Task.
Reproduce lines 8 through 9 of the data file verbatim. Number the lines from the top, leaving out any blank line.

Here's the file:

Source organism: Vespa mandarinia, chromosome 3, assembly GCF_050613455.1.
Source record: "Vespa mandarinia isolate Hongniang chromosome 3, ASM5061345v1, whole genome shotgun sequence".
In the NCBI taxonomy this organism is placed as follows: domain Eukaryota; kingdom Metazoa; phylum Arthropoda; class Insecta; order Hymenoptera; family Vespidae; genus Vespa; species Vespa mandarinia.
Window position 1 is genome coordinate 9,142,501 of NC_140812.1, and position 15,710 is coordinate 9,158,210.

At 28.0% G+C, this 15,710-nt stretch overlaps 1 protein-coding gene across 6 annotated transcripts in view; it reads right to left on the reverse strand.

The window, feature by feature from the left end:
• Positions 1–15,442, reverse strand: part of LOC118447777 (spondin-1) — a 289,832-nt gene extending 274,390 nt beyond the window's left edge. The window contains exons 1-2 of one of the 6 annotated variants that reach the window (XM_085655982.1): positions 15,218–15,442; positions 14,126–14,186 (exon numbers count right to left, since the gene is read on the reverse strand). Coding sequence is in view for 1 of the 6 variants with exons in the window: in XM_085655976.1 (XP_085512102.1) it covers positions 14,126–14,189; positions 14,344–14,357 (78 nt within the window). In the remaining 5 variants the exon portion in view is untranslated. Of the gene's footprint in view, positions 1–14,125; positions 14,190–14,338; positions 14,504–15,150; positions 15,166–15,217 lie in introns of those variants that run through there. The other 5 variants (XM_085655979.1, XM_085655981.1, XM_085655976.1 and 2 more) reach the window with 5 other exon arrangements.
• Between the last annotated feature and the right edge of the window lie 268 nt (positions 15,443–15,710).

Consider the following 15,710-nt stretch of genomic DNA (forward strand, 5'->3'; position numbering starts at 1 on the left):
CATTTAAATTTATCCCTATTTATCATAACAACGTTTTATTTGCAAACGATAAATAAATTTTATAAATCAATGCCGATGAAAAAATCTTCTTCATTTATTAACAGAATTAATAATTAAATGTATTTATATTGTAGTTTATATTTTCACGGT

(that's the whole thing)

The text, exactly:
• Between the last annotated feature and the right edge of the window lie 268 nt (positions 15,443–15,710).

Consider the following 15,710-nt stretch of genomic DNA (forward strand, 5'->3'; position numbering starts at 1 on the left):